European stocks moved back into the red after opening up as much as
1 percent, and U.S. futures pointed to a fall of 0.6 percent on Wall
Despite a cash injection of around $20 billion, Chinese shares
listed in Shanghai and Shenzen ended no better than little changed
on Tuesday and the yuan fell to a new 4-1/2-year low in offshore
Sanjiv Shah, chief investment officer at Sun Global Investments,
said Beijing's latest attempts to steady its equity and currency
markets reflected the depth of the concerns rippling across world
"The Chinese government is trying to manage the market moves and
reduce volatility. However, the trend of slowing growth as
manufacturing continues to perform poorly is clearly worrying
traders," Shah said.
Panic selling, mostly by China's army of small retail investors,
sent the country's shares diving 7 percent on Monday, the first
trading day of 2016, That set off a worldwide reaction, pushing
MSCI's global index 2 percent lower.
The global index recovered early on Tuesday but by midsession in
Europe was back down 0.2 percent. The FTSE pan-European index of 300
leading shares was also down 0.2 percent at 1,398 points, extending
Monday's 2.5 percent fall.
German and French stocks were down 0.6 percent after opening around
1 percent higher while Britain's FTSE 100 index was down 0.1
Emerging equities, having posted their biggest one-day fall since
August, stayed close to those lows.
Monday marked the worst opening day of a year for stocks in many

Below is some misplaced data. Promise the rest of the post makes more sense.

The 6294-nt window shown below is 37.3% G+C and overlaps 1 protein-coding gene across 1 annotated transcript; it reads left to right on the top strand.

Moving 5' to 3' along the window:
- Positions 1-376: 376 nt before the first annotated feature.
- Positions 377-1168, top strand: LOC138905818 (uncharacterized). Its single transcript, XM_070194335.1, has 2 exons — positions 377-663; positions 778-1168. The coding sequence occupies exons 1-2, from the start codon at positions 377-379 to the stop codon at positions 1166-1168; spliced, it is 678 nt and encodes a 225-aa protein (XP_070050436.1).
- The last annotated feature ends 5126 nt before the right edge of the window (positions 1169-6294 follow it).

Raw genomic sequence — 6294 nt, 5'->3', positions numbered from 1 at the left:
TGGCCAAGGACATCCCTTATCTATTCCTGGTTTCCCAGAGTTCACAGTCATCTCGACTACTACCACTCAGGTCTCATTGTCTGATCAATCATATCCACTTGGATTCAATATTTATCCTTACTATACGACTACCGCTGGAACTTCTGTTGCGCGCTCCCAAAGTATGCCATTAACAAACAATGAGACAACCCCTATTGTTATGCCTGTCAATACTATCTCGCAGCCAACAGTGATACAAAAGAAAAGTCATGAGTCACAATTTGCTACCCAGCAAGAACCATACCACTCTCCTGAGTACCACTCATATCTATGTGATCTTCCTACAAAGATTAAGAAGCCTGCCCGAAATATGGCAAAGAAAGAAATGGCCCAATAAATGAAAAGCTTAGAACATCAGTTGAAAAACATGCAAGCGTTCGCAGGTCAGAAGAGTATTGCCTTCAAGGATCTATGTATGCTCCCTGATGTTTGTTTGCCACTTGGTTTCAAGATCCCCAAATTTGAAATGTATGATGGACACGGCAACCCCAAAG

years. In the case of the S&P 500 it was since 2001 and the Dow
Jones Industrials at one stage was on track for its biggest opening
day fall since 1932 before clawing back some ground.
Many analysts predicted that investors would view any bounce on
Tuesday as a chance to sell, given the economic gloom across much of
the world, weak commodity prices and the escalation of political
risk in the Middle East, where Iran and Saudi Arabia are facing off
over Riyadh's execution of a Shi'ite cleric.
"The price action reminds investors that the world is more connected
than ever; volatility is likely here to stay, and liquidity may
suffer if investor uncertainty worsens," analysts at Citi said in a
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Manufacturing surveys across the globe this week showed activity to
be anemic, with China and the United States both disappointing.
That was one reason for the weakness in stocks while the price of
Brent crude oil, despite tensions in the Gulf, remains near recent
12-year lows below $37 a barrel.
Furthermore, the end next Monday of a 6-month "lockup" on Chinese
share sales by major institutional investors may cause a massive
evacuation from stocks, many fear.
The nervous backdrop, following on from last month's U.S. interest
rate rise, the first in almost a decade, has boosted the dollar
further against a basket of currencies following gains of around 11
percent in 2015.
The dollar gained further ground on the euro on Tuesday, after
initial estimates of euro zone inflation last month came in below
expectations. Consumer prices rose 0.2 percent, against a median
forecast of 0.3 percent.
The euro fell 0.7 percent to a one-month low of $1.0757. The souring
sentiment across global stock markets boosted the Japanese yen,
however, with the dollar falling 0.3 percent to 119.00 yen.
Concerns are also focused on the yuan which hit a new trough,
aggravating the share market slump. China's currency has stabilized
after interventions but the gap between the tightly managed onshore
yuan and its freer offshore counterpart widened to 1.7 percent.
Investors sought the safe haven of bonds, pushing the 10-year
Treasury note yield down 2 basis points to 2.22 percent.
(Additional reporting by Sujata Rao; editing by John Stonestreet)
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